8. Here's a link to a photo of the Vega 66-67 model that was my first pro wireless. https://www.google.com/url?sa=i&rct=j&q=&esrc=s&source=images&cd=&cad=rja&uact=8&ved=2ahUKEwixy9bYsp7kAhUsneAKHWibA-cQjhx6BAgBEAI&url=https%3A%2F%2Fproduto.mercadolivre.com.br%2FMLB-707419286-cetec-vega-model-66-77-sem-fio-vendo-ou-troco-_JM&psig=AOvVaw3Kh_v1ITByGoATlgB6eDYG&ust=1566835340611961 Range wasn't great and the receivers were large so I remoted them from my mixer to be near the actors.
  9. Here's a little of Wave Invasion from their FB page. Vincent Motel, my son's father in law primarily plays a Wilson which was developed by one of the founders of the Ventures. Looks a lot like a Mosrite.
  10. My Son's father-in-law plays guitar in what they call a modern surf band. They're called Wave Invasion. They mostly do outdoor gigs at fairs etc. out near LA. They're pretty good! He also buys and sells guitars and audio gear on line and is an audio engineer. He's got a lot of nice guitars and amps to use. Whenever I see him we always have a lot to talk about. He was friends with the original developers of PZM mics and used to bring prototypes to Frank Zappa's home studio for him to try out.
  11. I worked Super Bowl 39 with a truly funny guy from Boston, Steve Katsos. We were both utilities and worked together every day. He gave nick names to everyone in our little group of technicians. The movie, Weekend at Bernie's had been released earlier in the year so he called me Weekend for the duration of our time at the stadium. Some people still call me that, years later.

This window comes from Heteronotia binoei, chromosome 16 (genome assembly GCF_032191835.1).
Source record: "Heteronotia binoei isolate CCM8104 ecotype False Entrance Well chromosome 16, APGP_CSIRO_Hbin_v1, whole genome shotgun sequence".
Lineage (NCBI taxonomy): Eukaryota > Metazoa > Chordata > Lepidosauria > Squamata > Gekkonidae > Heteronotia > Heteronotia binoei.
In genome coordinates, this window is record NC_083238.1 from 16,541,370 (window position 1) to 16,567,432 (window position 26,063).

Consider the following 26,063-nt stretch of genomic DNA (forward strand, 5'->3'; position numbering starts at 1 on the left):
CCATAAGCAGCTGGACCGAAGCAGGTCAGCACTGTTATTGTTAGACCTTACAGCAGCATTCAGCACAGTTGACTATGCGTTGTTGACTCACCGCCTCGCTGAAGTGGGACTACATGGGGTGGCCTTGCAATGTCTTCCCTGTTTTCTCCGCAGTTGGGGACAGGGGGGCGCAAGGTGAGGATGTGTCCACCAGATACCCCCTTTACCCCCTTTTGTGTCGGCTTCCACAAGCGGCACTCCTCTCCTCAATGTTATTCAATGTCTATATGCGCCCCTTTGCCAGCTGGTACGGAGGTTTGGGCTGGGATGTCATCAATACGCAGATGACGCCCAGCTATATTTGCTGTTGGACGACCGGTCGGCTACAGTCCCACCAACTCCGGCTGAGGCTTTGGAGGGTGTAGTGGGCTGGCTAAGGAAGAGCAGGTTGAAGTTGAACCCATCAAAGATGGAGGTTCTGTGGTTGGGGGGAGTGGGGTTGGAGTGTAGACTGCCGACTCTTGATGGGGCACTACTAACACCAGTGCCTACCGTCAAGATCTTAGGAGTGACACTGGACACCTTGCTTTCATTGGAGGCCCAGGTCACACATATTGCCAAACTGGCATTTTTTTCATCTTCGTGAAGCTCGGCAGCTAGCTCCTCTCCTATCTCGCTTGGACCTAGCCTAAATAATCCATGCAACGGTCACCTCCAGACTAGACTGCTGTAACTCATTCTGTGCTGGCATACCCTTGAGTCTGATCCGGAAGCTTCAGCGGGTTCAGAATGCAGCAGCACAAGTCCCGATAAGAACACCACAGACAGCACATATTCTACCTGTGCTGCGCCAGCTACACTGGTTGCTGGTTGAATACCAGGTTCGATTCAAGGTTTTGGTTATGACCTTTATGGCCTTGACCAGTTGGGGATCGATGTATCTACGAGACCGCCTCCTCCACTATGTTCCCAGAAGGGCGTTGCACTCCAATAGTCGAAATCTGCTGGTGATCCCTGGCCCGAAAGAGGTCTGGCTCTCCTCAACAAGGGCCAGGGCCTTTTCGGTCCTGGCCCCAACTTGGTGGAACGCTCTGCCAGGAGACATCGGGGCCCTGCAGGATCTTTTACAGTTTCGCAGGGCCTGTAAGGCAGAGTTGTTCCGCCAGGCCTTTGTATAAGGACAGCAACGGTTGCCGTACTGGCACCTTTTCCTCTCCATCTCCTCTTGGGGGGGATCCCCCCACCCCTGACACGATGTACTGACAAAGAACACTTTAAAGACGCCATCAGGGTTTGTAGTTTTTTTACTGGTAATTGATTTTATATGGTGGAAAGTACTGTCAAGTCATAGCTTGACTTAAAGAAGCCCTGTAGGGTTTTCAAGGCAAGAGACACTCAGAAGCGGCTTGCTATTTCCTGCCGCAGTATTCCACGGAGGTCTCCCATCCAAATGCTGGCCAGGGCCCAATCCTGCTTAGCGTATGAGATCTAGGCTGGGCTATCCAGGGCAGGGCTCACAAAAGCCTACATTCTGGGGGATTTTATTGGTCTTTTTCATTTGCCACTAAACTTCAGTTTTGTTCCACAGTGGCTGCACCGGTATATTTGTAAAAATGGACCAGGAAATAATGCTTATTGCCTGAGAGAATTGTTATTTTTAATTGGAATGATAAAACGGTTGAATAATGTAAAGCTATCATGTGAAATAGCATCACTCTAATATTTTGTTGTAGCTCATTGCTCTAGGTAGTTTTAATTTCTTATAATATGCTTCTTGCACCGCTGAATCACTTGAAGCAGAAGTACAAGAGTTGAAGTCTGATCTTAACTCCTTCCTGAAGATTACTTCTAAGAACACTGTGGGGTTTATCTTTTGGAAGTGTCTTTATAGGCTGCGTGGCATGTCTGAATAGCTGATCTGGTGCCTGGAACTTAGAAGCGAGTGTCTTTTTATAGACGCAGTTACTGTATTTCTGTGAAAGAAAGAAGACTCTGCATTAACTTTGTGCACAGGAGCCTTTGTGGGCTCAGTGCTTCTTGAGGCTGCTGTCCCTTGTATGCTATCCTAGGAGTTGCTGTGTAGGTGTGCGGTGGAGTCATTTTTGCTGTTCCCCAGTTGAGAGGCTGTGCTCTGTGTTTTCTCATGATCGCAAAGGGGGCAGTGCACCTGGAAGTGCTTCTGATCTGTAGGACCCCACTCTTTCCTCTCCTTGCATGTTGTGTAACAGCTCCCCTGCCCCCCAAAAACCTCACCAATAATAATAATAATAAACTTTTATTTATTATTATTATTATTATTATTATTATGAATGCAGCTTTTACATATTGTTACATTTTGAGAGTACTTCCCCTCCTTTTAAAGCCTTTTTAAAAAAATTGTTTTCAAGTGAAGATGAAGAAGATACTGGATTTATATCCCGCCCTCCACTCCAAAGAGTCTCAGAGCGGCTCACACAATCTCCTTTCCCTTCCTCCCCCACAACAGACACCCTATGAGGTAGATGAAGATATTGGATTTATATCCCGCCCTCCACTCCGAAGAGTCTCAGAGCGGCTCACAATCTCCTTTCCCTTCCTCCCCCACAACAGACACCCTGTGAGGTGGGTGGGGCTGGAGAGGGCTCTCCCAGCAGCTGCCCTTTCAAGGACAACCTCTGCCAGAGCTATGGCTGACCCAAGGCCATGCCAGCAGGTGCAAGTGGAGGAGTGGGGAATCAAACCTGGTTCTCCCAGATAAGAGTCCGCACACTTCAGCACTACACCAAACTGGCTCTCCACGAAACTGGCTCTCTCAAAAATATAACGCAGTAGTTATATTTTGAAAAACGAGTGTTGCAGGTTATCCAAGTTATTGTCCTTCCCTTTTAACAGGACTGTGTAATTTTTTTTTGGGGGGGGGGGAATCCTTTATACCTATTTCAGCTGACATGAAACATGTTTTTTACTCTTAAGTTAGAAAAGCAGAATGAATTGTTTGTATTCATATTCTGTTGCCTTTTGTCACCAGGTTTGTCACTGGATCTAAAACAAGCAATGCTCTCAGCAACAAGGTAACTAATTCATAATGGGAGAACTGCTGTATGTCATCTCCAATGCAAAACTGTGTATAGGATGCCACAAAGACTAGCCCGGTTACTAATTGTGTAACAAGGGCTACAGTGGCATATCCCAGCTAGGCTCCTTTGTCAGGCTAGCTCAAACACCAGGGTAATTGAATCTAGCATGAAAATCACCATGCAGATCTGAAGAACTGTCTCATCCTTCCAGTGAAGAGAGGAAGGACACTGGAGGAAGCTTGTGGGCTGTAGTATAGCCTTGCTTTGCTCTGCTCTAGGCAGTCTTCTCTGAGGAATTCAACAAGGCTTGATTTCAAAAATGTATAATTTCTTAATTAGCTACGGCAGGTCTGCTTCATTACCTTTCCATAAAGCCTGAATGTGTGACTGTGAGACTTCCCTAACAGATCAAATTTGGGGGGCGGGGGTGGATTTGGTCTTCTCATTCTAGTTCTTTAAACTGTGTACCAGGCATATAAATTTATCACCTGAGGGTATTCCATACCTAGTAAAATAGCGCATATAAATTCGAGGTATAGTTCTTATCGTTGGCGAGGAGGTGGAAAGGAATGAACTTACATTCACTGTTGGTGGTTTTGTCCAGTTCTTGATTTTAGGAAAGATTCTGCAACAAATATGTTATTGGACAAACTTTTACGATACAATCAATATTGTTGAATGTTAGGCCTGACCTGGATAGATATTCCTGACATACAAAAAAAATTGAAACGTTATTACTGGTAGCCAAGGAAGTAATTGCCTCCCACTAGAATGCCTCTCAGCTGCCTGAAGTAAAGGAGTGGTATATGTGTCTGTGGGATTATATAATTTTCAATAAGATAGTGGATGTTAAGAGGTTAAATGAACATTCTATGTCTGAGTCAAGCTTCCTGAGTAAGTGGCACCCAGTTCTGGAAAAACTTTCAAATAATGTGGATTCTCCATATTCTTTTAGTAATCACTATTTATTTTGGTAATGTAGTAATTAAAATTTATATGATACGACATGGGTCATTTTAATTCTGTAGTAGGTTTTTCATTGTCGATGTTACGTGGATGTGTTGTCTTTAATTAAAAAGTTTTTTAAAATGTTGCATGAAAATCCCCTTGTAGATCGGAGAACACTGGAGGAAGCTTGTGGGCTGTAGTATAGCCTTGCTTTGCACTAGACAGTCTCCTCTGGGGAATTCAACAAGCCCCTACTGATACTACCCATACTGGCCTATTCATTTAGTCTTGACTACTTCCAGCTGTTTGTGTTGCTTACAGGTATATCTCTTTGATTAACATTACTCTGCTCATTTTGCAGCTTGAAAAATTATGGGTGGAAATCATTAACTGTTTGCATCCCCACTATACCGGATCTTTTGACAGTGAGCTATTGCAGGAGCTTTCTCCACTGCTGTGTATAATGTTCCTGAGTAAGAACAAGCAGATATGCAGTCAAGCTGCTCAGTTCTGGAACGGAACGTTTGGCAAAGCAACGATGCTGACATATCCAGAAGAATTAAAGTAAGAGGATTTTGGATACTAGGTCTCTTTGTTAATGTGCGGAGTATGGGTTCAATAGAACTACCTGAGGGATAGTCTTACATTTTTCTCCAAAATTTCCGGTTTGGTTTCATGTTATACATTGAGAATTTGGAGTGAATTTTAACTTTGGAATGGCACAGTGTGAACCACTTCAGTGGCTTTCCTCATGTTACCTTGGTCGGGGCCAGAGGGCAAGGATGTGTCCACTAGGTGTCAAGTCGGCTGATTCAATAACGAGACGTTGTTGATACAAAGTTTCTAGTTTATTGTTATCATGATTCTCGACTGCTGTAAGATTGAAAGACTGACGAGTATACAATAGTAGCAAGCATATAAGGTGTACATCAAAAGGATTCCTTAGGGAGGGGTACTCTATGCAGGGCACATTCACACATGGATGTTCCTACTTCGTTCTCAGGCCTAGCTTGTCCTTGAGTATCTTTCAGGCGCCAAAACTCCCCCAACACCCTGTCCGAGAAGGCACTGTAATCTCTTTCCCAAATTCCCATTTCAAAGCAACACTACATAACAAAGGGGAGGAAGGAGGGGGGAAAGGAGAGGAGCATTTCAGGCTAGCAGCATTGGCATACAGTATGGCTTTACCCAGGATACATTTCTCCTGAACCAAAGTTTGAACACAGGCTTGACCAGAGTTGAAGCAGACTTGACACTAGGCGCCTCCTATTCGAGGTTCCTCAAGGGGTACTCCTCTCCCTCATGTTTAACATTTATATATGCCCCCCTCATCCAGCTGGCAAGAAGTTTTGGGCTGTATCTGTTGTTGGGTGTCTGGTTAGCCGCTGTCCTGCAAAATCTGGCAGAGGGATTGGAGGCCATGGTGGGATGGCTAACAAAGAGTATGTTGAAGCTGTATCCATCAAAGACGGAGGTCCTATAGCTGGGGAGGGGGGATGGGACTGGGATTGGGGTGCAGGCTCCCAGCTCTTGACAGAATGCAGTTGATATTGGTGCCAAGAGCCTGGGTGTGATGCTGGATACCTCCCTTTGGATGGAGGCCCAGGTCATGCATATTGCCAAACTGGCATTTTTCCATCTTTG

12. 6 volts of phantom power at 4mA. Wouldn't the 4mA spec be the pertinent one for a transmitter?
  13. Weird, This post appears twice and I gave my answer in the earlier post. I came back to see if there was anymore posts and looked at this one first and wondered where my post went. Mystery solved. And here is my original post: If you get them closer to the audience the pick up will be more localized and may not yield the results you want. What are you using for crowd mics now? I've recorded a few comedy shows for CD release in smaller clubs. The producer provided me with a Shure Beta 58 for the comedian, a splitter so I could feed the house and my recorder at the same time, and two AKG C-214 large diaphragm condenser mics for the audience. I was always careful to place the crowd mics so the back of the pick up pattern was towards the speakers so they wouldn't pick up so much of the speakers. The two AKGs did a great job and they're only $350 each. I also used a laser level to precisely aim the mics towards the center of the room so I didn't get too much front row pickup. The result is a very natural sound. Of course you do get some bleed from the reinforcement but its overcome by the good direct sound from the Beta 58 and the smooth off axis coloration of the crowd mics. I also made sure the mic stand wasn't wobbly and loose and provided my own mic cord to be sure it was flexible and in good shape. I would also remind the comedian that mic technique was important and demonstrated how to best work the mic. They were paying part of the fee for recording so they were willing to listen to my advice. You may also see if the front of house mixer would be willing to turn down the PA 10% or so if you think they're blasting it. This is what I did in smaller clubs and if your venue is too large maybe go with four audience mics instead of two. I recorded three tracks on my Nomad. Only card compression that I hit very seldom and the project did get posted.